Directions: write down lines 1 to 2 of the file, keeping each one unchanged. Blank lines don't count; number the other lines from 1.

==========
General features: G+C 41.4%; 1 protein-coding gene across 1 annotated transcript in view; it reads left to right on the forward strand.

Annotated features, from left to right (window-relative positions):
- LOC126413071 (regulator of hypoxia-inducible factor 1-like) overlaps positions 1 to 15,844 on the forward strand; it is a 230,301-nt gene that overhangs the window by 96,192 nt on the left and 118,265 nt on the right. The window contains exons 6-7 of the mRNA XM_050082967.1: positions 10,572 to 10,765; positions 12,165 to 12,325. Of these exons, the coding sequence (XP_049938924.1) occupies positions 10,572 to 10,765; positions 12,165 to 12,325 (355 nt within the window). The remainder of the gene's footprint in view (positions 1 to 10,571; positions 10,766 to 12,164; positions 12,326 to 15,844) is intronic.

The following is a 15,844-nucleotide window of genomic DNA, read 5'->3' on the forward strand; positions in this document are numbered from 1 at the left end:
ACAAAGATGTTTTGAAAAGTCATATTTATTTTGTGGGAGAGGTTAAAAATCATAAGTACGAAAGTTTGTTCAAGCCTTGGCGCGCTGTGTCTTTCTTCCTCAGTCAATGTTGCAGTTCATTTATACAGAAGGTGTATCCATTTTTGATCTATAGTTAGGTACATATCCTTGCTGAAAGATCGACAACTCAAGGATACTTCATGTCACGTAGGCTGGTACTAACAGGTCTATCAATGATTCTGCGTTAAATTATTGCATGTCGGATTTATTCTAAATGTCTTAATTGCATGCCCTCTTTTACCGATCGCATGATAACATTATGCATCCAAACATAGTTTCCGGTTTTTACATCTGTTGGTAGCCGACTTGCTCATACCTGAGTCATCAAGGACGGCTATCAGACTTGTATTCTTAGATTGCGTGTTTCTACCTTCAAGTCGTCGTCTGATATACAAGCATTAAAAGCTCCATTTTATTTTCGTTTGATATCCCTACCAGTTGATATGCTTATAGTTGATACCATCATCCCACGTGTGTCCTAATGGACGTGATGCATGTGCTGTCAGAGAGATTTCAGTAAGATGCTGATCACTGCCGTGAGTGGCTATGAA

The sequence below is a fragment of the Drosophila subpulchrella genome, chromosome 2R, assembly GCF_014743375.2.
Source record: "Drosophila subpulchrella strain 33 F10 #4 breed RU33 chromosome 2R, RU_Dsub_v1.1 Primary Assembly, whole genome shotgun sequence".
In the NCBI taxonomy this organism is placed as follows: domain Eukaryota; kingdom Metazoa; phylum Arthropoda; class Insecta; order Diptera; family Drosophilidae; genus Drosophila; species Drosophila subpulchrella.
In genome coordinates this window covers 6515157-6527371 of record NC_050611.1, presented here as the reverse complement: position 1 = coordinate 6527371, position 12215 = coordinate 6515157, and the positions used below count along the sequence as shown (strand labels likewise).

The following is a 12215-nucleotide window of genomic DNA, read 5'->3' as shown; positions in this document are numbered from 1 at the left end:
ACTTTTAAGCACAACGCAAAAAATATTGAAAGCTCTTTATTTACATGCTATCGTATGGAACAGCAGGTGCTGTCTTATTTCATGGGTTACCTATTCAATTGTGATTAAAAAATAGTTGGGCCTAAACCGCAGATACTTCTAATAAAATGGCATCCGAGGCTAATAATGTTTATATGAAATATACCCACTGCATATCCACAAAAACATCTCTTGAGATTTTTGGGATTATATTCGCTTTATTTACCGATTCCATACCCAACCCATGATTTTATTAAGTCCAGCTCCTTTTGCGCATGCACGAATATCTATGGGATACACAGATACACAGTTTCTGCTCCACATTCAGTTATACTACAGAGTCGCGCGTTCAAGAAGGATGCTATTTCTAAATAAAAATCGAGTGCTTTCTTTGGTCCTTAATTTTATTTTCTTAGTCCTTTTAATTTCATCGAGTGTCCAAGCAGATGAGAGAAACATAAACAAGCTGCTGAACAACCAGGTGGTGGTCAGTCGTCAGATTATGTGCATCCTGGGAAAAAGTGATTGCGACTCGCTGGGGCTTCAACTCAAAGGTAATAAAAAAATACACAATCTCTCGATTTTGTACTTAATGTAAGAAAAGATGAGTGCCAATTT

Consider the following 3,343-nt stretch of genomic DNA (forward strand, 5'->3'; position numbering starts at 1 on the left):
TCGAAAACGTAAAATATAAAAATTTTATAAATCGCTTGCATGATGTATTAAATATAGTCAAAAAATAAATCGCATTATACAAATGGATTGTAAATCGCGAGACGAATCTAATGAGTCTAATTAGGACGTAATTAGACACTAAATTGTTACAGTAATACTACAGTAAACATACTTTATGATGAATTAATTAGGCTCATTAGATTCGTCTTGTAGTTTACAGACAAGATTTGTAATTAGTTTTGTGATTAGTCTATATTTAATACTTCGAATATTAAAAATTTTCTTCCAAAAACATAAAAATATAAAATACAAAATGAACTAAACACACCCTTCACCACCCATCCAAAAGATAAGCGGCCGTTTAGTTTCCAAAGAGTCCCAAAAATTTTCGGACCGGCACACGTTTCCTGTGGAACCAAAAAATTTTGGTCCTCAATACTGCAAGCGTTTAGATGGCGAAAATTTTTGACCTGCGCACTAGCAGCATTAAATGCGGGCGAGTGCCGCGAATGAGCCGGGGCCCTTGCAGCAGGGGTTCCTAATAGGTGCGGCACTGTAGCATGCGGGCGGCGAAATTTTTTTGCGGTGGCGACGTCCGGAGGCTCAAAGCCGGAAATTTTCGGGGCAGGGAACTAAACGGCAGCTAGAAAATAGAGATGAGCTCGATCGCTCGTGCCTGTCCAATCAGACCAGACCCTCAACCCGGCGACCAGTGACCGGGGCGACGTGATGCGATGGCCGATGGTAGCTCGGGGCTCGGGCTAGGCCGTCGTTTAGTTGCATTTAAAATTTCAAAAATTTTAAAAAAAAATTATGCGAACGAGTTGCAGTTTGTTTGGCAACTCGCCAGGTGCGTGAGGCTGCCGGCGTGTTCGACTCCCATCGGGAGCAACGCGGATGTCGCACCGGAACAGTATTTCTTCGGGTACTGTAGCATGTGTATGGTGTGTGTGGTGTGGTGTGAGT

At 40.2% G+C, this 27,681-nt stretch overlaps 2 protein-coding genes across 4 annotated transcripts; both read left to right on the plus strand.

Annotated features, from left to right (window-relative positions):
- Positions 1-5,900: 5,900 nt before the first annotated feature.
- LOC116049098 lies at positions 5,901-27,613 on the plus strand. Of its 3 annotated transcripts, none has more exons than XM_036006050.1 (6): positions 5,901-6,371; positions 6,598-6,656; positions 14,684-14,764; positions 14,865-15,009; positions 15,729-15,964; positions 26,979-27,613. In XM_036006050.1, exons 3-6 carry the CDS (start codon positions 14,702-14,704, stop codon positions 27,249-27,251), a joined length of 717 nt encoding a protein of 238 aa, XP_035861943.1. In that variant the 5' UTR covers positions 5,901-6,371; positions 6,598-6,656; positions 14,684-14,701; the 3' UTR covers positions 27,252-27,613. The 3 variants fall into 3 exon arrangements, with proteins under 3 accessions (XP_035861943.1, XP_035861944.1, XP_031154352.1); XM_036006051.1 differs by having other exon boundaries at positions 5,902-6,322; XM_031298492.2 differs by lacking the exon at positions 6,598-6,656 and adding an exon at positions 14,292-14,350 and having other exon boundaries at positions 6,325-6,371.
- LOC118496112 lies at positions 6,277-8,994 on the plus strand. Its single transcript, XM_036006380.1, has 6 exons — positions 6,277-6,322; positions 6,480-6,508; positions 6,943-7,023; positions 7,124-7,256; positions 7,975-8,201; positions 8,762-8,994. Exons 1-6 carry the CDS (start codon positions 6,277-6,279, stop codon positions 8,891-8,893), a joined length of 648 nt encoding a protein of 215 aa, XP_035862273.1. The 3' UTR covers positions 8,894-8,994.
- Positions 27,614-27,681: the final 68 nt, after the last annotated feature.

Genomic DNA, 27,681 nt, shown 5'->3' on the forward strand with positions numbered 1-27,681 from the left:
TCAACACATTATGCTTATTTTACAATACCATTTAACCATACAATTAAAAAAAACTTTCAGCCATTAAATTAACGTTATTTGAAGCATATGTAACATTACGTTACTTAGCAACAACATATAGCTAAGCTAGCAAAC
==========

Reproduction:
General features: G+C 41.4%; 1 protein-coding gene across 1 annotated transcript in view; it reads left to right on the forward strand.

Annotated features, from left to right (window-relative positions):